The natural world is pervaded by this ingenious and unconscious intelligence, as displayed by the sea dragon. The most amazing of strategies allow organisms to survive and develop further.
We can see from this example that authenticity in nature is not self-evident. If it is necessary and possible, animals make themselves completely invisible, play dead or mimic other animals and even objects. This quick-change artistry is a solution, a triumph of survival. Why should this be any different with the human psyche?
Looking at things this way the true and the false are no longer antagonists because they come from the same source. They are an expression of an intelligent yet unconscious will, which instinctively recognizes that it is threatened in its original form and is now making every effort to develop a new form that protects it. It is proud of this protection. It doesn't wait for someone to free him from it. At most, it waits for someone to recognize the intelligence and ingenuity of its solution.
If we examine the psyche in an unbiased manner, then we can see that it works in exactly the same way as the sea dragon: it can change its appearance beyond recognition, it can completely adapt to its environment and it can expertly play dead. Its repertoire of tricks is huge and it is constantly learning more. But how are these acts of transformation related to what we experience as the true, the real, the authentic in us?
The answer to this question is not as easy to find. The reason for that is related directly to the ability of the psyche to confuse and keep anyone at a distance with numerous tricks and distractions, without even needing a hint of consciousness to do so.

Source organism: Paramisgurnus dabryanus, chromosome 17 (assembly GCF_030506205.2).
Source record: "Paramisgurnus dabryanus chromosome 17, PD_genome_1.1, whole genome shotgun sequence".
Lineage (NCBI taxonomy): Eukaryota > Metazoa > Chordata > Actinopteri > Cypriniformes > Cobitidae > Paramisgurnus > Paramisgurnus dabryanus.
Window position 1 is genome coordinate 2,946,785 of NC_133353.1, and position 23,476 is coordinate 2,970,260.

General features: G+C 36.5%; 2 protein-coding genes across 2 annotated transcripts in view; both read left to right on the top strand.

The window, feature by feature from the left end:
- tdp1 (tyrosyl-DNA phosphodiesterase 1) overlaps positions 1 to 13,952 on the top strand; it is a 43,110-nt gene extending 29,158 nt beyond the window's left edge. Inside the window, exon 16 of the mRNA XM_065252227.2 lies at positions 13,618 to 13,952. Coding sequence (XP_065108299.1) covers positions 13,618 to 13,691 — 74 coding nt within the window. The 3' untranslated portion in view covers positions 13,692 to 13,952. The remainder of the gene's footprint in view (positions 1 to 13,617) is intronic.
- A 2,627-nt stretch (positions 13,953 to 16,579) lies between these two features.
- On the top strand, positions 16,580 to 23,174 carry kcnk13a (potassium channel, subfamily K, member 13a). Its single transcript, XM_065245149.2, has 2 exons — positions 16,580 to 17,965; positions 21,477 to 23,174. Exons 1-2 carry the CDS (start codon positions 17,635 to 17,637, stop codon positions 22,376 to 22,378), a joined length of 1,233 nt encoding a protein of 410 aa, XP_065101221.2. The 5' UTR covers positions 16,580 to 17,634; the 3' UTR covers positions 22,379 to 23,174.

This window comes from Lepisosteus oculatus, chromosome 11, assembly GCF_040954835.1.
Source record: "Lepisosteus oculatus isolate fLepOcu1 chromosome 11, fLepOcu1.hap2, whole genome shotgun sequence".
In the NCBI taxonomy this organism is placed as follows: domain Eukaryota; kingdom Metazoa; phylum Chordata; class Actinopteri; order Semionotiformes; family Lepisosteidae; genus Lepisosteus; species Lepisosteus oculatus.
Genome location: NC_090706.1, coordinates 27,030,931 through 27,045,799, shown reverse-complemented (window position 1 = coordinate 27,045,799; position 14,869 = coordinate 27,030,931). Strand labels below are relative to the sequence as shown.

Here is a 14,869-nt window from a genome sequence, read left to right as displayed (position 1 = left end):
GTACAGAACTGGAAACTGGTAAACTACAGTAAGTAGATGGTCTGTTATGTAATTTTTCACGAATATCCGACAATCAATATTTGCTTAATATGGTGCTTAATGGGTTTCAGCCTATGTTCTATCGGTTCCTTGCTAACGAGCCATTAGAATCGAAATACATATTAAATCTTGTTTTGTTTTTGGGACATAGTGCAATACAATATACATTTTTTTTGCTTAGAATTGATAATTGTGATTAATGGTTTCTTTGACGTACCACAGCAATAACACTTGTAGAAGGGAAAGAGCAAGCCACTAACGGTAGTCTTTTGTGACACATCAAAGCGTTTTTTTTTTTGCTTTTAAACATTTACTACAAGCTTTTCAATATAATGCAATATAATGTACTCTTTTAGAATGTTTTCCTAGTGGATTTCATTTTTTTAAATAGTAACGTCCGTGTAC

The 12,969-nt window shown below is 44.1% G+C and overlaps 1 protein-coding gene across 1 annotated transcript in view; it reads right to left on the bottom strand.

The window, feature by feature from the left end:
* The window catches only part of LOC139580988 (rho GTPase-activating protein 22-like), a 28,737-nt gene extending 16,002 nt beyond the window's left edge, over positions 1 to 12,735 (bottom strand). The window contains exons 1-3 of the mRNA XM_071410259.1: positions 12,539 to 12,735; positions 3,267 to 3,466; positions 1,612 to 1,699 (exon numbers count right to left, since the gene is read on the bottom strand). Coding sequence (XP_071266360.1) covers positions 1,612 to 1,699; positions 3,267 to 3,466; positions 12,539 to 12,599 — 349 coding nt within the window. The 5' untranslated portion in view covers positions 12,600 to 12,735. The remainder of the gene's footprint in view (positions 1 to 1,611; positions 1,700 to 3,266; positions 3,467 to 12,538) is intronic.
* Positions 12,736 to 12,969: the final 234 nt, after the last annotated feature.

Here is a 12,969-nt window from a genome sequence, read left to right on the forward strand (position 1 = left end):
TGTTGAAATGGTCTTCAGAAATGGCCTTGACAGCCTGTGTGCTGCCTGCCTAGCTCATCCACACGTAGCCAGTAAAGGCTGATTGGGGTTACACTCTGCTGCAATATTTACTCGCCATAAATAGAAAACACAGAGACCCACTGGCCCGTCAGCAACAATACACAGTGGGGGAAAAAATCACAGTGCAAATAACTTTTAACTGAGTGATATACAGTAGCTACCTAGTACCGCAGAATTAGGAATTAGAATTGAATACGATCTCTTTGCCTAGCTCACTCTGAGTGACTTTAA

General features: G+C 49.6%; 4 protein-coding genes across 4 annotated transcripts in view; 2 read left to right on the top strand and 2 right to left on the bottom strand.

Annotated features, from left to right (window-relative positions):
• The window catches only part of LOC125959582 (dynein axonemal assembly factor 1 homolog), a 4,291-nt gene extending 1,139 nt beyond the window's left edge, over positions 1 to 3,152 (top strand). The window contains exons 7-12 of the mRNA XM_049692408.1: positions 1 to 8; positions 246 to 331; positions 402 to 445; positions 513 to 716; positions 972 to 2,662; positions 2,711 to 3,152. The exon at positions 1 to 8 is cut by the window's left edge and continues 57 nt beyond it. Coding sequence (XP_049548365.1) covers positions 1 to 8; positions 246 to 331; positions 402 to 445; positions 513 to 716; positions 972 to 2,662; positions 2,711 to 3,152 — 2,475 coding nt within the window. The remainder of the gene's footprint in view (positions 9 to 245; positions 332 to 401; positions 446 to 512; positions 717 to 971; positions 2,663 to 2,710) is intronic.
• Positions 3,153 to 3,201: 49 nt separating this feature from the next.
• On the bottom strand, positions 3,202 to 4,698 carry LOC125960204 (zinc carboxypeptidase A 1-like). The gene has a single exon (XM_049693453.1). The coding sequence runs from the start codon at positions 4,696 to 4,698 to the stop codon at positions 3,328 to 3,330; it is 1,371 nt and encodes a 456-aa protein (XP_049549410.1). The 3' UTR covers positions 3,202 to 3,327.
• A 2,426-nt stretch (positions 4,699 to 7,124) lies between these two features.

Freud concluded that due to this unconscious resistance that it is impossible to examine the depths of the psyche directly and systematically. He therefore instituted the interpretation of visible phenomena - such as dreams, memories or behavior - as the central tool of psychoanalysis.
Freud assumed that the visible phenomena of the psyche come from three different sources - ego, id and superego. He regarded the ego as the conscious and reasonable portion of the psyche, the id as the source of instincts and unshaped impulses, the superego as an instance of social rules and expectations. So from the very beginning Freud decided to label the sources. He assigned certain properties to them which seemed plausible, but, as he himself believed, weren't able to be directly examined and verified.
How much more elegant and productive it would be if we could travel the depths of the inner world directly in order to explore its intimate workings. To achieve this, we need only to make a small change to Freud's starting point: we maintain his basic idea of the different sources, but refrain from assigning these sources certain properties from the outset. We admit to ourselves that we aren't able to understand the sources based on their visible surfaces. This gives us the freedom to examine the surface of the source as it is without having to jump to conclusions as to its depth.